Australian Prime Minister Tony Abbott says there's a credible
new lead in the search for the Malaysia Airlines jet, which
went missing almost three weeks ago.
Mr Abbott has been briefed on new radar data analysis which
has prompted authorities to shift the search area 1100
kilometres to the northeast, following updated advice from
the international investigation team in Malaysia.
The search zone is now about 319,000sqkm and some 1850km west
The analysis is of radar data between the South China Sea and
the Strait of Malacca before contact with MH370 was lost.
"This is a credible new lead and will be thoroughly
investigated," Mr Abbott said in a statement.
The Australian Maritime Safety Authority (AMSA) said it
indicated the aircraft was travelling faster than previously
estimated, resulting in increased fuel usage and reducing the
possible distance it travelled south into the Indian Ocean.
"The potential flight path may be the subject of further
refinement as the international investigative team supporting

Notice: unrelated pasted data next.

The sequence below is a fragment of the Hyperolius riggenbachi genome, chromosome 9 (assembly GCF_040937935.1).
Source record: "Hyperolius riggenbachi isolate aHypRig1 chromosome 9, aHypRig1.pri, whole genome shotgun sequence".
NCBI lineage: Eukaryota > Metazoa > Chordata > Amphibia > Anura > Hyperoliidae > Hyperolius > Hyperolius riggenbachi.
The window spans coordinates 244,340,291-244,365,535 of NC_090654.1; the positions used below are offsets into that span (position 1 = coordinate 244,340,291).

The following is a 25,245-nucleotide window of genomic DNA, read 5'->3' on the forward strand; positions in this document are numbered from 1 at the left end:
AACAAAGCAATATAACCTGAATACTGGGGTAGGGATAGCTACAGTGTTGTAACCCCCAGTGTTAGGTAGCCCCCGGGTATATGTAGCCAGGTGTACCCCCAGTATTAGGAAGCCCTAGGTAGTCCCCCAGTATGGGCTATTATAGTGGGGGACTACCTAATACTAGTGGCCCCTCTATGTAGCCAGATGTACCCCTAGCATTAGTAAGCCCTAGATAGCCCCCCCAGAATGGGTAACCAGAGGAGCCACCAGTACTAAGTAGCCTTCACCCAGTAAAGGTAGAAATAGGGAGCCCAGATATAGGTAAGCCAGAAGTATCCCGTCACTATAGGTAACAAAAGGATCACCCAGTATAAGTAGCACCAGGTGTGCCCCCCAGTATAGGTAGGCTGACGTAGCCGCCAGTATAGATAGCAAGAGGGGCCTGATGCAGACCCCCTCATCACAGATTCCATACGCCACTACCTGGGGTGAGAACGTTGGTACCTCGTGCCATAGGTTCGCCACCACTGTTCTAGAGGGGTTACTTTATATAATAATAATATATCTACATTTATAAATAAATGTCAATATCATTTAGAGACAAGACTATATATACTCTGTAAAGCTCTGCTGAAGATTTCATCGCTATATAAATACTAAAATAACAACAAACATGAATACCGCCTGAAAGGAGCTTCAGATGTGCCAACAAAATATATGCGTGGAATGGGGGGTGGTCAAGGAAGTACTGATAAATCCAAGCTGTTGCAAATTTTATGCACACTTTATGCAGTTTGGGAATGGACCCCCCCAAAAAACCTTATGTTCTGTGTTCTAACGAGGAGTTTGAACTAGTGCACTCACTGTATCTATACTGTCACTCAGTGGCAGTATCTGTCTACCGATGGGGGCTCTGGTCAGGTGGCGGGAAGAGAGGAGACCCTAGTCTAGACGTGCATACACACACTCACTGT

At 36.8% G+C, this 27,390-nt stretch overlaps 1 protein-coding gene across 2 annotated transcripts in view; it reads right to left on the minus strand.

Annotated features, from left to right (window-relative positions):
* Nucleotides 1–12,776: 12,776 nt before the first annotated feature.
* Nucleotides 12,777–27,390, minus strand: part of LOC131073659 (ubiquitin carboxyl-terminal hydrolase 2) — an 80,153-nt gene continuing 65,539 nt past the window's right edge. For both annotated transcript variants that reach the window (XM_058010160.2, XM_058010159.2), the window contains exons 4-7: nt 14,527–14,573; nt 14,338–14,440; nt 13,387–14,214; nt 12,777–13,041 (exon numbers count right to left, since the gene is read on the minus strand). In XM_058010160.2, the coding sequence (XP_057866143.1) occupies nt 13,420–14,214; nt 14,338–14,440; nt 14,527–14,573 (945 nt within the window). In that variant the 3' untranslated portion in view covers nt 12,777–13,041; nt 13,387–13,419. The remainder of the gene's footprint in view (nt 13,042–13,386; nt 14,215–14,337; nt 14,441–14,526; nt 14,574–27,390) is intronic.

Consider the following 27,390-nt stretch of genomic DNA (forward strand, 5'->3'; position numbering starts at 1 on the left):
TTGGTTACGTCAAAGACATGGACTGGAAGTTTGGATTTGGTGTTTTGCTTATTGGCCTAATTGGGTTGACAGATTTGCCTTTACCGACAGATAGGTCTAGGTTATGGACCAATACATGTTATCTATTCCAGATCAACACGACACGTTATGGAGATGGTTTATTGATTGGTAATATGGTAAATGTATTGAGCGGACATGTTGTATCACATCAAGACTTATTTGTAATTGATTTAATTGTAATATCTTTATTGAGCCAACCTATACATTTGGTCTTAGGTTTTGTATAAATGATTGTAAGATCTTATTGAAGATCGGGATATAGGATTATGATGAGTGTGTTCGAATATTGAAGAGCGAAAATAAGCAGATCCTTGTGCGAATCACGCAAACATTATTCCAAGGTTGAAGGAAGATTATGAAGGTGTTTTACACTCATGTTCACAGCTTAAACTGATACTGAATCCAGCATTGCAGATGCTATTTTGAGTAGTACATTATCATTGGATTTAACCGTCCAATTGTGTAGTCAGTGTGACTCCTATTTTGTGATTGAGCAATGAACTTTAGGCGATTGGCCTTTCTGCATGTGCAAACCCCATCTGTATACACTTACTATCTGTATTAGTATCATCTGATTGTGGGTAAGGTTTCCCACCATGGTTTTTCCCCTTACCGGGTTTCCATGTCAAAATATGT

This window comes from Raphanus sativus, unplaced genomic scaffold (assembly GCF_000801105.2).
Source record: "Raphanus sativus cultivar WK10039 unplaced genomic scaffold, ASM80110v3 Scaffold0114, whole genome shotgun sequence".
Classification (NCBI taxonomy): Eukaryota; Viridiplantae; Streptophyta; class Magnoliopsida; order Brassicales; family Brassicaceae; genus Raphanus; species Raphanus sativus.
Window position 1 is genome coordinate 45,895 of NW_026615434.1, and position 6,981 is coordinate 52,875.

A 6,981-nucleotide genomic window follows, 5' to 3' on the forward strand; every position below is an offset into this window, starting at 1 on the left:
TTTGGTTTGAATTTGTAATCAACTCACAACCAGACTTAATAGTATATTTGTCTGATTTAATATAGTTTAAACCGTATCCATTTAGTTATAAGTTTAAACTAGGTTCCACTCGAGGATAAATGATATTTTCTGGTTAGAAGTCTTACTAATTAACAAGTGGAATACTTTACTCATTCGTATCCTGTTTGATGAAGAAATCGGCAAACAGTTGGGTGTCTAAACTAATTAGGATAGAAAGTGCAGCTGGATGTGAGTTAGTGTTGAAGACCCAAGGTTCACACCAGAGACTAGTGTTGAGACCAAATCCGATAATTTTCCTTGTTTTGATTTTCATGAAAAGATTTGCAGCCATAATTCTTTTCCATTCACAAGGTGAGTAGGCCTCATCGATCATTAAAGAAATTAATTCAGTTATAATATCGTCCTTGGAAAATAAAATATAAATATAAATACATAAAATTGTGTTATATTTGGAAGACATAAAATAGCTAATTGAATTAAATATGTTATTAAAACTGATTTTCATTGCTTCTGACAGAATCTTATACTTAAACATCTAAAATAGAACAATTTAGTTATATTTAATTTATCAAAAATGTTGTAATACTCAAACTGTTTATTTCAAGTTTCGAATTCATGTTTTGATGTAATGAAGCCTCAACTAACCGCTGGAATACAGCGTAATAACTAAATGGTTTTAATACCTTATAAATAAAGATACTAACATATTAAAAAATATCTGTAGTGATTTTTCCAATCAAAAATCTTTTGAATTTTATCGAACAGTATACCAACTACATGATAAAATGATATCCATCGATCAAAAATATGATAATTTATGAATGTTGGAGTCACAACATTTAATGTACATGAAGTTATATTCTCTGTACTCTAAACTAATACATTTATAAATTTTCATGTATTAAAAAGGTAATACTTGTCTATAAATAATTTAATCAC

the search continues their analysis," AMSA said in a
The Australian Geospatial-Intelligence Organisation is
re-tasking satellites to image the new area.
The search has been hampered by bad weather twice this week
but conditions improved on Friday morning as search aircraft
began departing from RAAF Base Pearce, near Perth, after 6am.
There are nine military aircraft, including two Royal
Australian Air Force (RAAF) P3 Orions, a Japanese Coast Guard
jet, a Japanese P3 Orion, a Republic of Korea P3 Orion, a
Republic of Korea C130 Hercules, a Royal New Zealand Air
Force P3 Orion, a Chinese military Ilyushin IL-76, and a US
Navy P8 Poseidon aircraft.
One civil aircraft will as a communications relay in the
Another RAAF P3 Orion is on standby at Base Pearce.
Six vessels are heading to the new search area, including
HMAS Success and five Chinese ships.